The Mayor then suggested that Council should get in contact with them and find out what they need and offer them $400 for startup equipment, as the precedent had already been set. They would then also get in contact with the other teams to find out what they may need, and also provide funding opportunities for all three, along the lines of what MacIsaac suggested. All teams would also be encouraged to work together, as Coun. Blackler suggested.
Seeking shelter continues
Peggy Savery has been seeking assistance from the town in finding a location for the new animal shelter, For the Love of Paws. The issue in finding a suitable location is complicated somewhat because there currently is no zoning to allow for the shelter at possible locations in town.
MacIsaac noted that they have attempted to explain the process for rezoning, but the process may not be fully understood by For the Love of Paws.
“Previously they were asking for a specific site, and now it would be in a much broader area. As I’ve cautioned before, attacking a full zone vs. a specific area is probably going to open itself up to much more pushback from the public,” said MacIsaac.
The town manager observed that looking to change a broad zone would affect hundreds of homes, which is naturally more challenging, and likely to cause the public to take issue. Though For the Love of Paws has been warned, this is the course that they are pursuing.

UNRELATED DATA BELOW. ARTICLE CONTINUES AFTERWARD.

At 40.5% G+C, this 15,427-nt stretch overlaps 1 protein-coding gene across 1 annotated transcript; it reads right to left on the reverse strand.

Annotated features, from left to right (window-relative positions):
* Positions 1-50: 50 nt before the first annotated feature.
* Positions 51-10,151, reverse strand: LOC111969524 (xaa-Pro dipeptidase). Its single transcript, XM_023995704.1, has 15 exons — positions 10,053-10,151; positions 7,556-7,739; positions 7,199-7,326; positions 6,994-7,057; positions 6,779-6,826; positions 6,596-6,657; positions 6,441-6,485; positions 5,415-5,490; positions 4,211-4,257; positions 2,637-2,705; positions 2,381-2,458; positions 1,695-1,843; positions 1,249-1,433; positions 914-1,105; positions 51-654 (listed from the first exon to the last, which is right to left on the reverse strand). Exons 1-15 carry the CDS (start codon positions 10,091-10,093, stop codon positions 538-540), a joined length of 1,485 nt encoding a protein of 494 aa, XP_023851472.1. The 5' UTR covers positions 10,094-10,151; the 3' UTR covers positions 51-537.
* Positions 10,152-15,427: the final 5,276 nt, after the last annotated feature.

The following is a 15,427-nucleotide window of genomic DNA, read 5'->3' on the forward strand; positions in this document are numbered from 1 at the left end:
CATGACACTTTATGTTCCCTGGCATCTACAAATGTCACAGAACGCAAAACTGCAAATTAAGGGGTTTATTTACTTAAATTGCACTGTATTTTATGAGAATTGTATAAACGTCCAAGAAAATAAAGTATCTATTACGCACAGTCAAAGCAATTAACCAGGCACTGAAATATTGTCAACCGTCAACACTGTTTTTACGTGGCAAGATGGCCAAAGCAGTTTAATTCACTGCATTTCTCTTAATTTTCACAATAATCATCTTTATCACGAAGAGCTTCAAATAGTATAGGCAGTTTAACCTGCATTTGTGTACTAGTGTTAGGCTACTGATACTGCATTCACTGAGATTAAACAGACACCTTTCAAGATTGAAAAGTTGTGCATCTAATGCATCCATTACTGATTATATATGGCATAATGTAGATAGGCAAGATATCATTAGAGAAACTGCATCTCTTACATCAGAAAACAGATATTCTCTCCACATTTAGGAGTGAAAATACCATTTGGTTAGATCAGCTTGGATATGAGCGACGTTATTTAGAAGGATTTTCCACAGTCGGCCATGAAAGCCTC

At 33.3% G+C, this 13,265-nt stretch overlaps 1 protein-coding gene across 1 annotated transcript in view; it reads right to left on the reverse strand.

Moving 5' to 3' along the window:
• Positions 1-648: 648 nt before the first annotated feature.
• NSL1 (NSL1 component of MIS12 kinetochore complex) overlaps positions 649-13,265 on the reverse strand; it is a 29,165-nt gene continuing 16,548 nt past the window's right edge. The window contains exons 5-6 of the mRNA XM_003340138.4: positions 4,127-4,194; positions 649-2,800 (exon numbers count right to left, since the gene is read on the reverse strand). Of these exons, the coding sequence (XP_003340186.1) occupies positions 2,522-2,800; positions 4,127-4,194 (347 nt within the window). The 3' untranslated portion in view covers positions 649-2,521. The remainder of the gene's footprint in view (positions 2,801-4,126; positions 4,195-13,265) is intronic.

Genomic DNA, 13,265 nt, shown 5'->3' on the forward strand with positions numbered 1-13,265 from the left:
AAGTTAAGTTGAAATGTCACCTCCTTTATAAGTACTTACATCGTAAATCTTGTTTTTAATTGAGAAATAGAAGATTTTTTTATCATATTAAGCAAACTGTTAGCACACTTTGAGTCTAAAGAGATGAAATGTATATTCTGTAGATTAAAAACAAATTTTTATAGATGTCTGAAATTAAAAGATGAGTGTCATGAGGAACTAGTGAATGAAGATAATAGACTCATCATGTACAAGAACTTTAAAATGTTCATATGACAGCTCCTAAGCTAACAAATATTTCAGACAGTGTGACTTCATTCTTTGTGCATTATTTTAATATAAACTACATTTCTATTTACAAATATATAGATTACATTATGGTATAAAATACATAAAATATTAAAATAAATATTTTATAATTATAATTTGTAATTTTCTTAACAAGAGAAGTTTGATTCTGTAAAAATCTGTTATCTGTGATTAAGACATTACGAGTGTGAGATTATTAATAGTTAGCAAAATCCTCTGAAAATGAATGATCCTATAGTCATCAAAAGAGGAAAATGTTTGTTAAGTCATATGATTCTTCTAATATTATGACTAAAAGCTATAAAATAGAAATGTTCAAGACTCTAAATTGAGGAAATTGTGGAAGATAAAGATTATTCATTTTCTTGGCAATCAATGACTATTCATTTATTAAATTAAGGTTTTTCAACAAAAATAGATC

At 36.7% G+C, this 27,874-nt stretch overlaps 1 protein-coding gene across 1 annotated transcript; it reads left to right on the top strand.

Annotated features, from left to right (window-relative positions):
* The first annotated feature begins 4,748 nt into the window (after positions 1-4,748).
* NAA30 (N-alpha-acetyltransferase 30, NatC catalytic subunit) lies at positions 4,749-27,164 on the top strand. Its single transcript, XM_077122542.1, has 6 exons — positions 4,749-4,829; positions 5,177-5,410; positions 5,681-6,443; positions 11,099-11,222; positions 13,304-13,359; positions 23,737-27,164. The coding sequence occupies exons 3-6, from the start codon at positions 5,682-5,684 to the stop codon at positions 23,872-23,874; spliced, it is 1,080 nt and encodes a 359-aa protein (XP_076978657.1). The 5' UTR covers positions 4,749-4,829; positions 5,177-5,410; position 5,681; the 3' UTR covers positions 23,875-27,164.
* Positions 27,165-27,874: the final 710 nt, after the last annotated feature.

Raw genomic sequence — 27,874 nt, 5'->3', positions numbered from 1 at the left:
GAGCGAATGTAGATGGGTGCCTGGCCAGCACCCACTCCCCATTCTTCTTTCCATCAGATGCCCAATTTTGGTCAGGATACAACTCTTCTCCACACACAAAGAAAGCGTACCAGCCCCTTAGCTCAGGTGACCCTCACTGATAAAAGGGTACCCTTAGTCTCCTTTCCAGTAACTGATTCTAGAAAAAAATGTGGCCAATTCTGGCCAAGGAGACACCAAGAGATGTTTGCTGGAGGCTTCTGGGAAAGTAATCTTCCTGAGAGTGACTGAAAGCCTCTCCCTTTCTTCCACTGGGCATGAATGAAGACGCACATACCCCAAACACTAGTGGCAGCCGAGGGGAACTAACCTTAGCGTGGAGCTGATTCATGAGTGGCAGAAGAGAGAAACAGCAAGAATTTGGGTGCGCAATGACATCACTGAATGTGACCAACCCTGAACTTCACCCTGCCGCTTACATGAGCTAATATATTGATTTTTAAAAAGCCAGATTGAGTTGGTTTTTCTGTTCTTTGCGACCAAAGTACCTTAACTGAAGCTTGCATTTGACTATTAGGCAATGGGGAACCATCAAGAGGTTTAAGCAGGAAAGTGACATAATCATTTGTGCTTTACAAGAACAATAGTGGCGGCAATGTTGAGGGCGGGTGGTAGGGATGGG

“My point of view is that they are really going to make the process much longer than it should be,” said MacIsaac. “What they are looking for is going to require changes to our government regulations and our municipal ones. That is what is going to take time and process to do.”
“It’s difficult. It’s a slow process, and there’s no way that we can amend the process,” said Mayor Spencer.
It was noted that Stephenville had a shelter on its Main Street, and MacIsaac clarified how this was possible.
“It was allowed to exist there because they provided veterinary services at that location. That’s the only reason that it existed. They’ve moved up into the industrial park, across from the hospital, and that’s zoned to permit an SPCA organization,” explained MacIsaac.
MacIsaac did point out that the industrial landing zone or a commercial zone that allows veterinary clinics would permit a similar situation as the shelter in Stephenville, provided that the shelter could offer veterinary services even part time. He noted the interpretation of how often the services would need to be provided would be up to the council.
“Whether a full-time veterinarian, or once a week, twice a week, it doesn’t really specify,” said MacIssaac.
Mayor Spencer seemed hopeful that this may offer a solution.
“So, a trailer or a house there, would just be a matter of publishing it, and asking for people’s feedback, and then council either yea or nay. If the council went yea, and the people in the area disagreed, they would appeal it to the reasonable appeals board,” concluded Mayor Spencer.